than a slower-spinning ball is due to its angular momentum. Angular momentum measures how likely a ball is to wobble through the air or not. Orzel: The more angular momentum something has, the harder it is to change the orientation of that object. Something with a lot of angular momentum wants to keep its spin axis always pointing in exactly the same direction. The faster you make the ball spin, the better it will hold its orientation, the more angular momentum it’ll have. Narrator: So a rapidly spinning football will fly straighter than one
that isn’t spinning as quickly, and it will even help
it fly a little farther. How far, however, mostly
depends on the velocity of the ball flying through the air. Orzel: The initial velocity
that the ball’s given pretty much determines
everything about the flight. It determines, all right, how high is the pass
going to go in the air, the arc that it’s gonna follow, it determines how far it’s going to go. Narrator: And building that
velocity behind the ball is pretty straightforward. It’s all about muscle strength. Larsen: The most important
thing in generating velocity, and therefore what you would
call a great spiral, right, is using your strongest
muscles in your body. Your strongest muscles
in your body are gonna be in your quads, your hamstrings, your glutes, and then your core. Narrator: However, velocity
can be a double-edged sword. Because trying to increase
the velocity behind a throw can sometimes compromise the
integrity of the ball’s spiral. Orzel: If you’re trying to throw the ball really, really hard, sometimes that means you can’t get as much spin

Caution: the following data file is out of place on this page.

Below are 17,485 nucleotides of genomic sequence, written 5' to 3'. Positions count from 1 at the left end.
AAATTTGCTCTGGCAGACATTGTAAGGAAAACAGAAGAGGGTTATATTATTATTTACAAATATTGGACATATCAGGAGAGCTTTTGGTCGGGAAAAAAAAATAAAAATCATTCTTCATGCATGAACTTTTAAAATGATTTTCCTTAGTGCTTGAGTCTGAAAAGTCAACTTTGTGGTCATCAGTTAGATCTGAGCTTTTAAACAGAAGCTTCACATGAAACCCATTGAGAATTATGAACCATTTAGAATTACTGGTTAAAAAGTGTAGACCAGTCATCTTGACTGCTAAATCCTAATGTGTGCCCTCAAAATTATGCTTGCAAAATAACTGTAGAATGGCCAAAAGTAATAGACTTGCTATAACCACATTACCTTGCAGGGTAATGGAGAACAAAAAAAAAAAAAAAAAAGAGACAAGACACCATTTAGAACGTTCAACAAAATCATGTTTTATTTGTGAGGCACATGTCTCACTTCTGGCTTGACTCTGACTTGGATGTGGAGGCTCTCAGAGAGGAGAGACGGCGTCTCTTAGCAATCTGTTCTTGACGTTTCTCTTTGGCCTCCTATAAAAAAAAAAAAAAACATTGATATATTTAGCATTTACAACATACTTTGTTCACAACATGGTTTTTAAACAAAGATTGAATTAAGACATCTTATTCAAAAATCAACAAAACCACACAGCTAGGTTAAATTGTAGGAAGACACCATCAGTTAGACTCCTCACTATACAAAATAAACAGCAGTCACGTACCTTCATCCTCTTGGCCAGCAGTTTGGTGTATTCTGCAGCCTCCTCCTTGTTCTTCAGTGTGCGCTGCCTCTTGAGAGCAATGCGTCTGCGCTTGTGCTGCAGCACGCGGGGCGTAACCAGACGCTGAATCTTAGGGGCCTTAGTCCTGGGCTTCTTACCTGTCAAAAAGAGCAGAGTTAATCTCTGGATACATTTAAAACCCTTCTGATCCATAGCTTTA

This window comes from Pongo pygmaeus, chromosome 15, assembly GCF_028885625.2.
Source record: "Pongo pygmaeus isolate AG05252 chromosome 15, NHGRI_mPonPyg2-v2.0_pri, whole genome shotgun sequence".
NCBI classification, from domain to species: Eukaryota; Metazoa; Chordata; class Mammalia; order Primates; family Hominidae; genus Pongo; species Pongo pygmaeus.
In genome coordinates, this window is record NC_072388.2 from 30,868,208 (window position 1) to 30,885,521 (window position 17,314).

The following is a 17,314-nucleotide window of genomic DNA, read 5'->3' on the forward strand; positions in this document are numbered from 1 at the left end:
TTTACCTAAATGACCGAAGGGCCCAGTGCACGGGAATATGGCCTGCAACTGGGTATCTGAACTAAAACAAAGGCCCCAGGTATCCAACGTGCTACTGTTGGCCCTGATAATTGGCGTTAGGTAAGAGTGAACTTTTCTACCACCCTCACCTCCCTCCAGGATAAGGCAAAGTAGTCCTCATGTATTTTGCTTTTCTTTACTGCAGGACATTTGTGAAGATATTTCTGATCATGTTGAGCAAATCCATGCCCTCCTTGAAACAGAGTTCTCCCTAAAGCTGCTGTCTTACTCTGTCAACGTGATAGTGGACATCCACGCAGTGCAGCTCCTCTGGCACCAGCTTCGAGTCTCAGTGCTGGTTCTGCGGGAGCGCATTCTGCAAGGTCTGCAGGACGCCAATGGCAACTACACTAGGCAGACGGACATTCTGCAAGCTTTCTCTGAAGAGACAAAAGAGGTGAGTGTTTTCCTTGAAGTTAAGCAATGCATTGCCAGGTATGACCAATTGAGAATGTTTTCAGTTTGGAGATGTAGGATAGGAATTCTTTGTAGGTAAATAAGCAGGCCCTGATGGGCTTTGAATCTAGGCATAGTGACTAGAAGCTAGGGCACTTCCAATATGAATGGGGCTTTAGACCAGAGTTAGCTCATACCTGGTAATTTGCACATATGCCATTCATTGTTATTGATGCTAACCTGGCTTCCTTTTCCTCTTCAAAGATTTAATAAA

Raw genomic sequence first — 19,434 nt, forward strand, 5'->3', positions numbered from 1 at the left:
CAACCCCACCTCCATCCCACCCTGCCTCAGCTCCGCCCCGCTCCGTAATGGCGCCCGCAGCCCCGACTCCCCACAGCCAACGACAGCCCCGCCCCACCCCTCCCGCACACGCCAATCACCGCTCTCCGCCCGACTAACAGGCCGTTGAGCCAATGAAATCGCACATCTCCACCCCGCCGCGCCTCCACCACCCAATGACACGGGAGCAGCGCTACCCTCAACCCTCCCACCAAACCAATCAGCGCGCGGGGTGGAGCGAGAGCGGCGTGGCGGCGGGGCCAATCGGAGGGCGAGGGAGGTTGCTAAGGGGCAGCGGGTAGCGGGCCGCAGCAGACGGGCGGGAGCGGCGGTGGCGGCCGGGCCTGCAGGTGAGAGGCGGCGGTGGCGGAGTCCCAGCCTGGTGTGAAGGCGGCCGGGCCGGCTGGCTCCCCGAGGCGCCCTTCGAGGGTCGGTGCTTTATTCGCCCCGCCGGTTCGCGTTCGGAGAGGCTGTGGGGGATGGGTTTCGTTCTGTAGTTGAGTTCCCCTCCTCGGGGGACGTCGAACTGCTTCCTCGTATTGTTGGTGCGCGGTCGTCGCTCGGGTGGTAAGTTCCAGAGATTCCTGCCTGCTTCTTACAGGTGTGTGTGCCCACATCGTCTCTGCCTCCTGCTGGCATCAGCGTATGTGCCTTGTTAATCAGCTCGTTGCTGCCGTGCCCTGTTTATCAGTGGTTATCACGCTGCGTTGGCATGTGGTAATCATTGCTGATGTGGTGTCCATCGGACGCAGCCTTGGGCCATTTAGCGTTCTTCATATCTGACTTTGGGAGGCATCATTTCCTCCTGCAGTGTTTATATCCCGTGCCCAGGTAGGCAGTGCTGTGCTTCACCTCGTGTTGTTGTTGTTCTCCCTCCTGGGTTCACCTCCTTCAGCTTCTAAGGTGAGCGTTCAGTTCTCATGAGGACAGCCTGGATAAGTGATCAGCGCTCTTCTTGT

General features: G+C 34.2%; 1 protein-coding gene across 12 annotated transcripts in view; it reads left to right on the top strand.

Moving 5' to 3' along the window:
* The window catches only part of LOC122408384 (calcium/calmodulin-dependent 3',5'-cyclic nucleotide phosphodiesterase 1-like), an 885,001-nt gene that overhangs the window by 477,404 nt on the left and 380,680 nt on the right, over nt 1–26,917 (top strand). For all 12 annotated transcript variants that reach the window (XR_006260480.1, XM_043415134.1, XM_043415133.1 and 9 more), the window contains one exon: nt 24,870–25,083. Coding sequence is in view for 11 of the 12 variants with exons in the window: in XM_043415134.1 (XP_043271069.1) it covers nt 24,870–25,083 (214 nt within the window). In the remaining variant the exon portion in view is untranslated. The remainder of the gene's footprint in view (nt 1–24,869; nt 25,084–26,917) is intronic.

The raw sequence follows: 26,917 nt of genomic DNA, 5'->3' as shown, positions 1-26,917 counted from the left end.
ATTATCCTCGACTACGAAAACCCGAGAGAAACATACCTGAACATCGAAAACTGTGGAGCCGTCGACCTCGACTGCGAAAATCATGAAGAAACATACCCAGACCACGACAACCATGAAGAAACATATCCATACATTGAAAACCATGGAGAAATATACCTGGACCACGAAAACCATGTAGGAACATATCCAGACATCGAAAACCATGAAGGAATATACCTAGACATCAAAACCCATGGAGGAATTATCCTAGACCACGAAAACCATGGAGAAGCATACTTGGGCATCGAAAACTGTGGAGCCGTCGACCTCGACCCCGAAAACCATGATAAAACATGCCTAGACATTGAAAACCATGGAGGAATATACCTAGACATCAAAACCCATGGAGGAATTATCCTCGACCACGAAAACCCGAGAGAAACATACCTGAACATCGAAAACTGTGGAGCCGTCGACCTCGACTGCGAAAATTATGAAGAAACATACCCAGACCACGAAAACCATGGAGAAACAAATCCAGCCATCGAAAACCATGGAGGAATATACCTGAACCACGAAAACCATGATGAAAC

on it as you would like, and then the ball ends up
not going as far as it could, just because it doesn’t
hold its orientation, and it tumbles in the air,
and it’s not as accurate. Larsen: The lower body is
what creates everything in terms of that velocity, but if you have bad
mechanics in your upper body, you’re not gonna be able to have a spiral to get the ball downfield. Narrator: So, ultimately,
the best throws come down to: Larsen: Having a tighter spiral, and more velocity behind that spiral is gonna give you the ability to make throws on the
field to be successful. Narrator: So, if throwing
the perfect spiral is just a matter of the right
grip and sufficient strength, what distinguishes the
mediocre quarterbacks from the greats? Orzel: The key is getting
just the right balance of precisely controlled velocity and a good spin rate on the ball. Narrator: And, as the saying goes, practice makes perfect. Larsen: Anytime you’re
doing things repetitively, over and over and over, and
creating that consistency, that’s gonna now give you accuracy. The second that your
mechanics go out the door, your accuracy goes out the door, because now every throw is different. Narrator: Of course, repeating
those exact mechanics perfectly every time is
easier said than done. Especially when your target
is moving at 20 miles an hour and 300-pound defensive tackles
are barreling toward you. But for the all-time greats, that skill is what makes them so special. Larsen: You think about some of the most accurate quarterbacks of all-time, you think about Dan Marino. Unbelievable arm talent,
unbelievably strong, could make every throw,
his mechanics are perfect. People talk about Dan Marino having the quickest release they’ve ever seen, well, he has a quick release because there’s no inefficiencies
in his throwing motion. Tom Brady is unbelievably
meticulous with his mechanics, whether it’s footwork
or how he’s throwing, yet again, it’s the
consistency in your mechanics that’s gonna create accuracy.

About the Author: Garret Beatty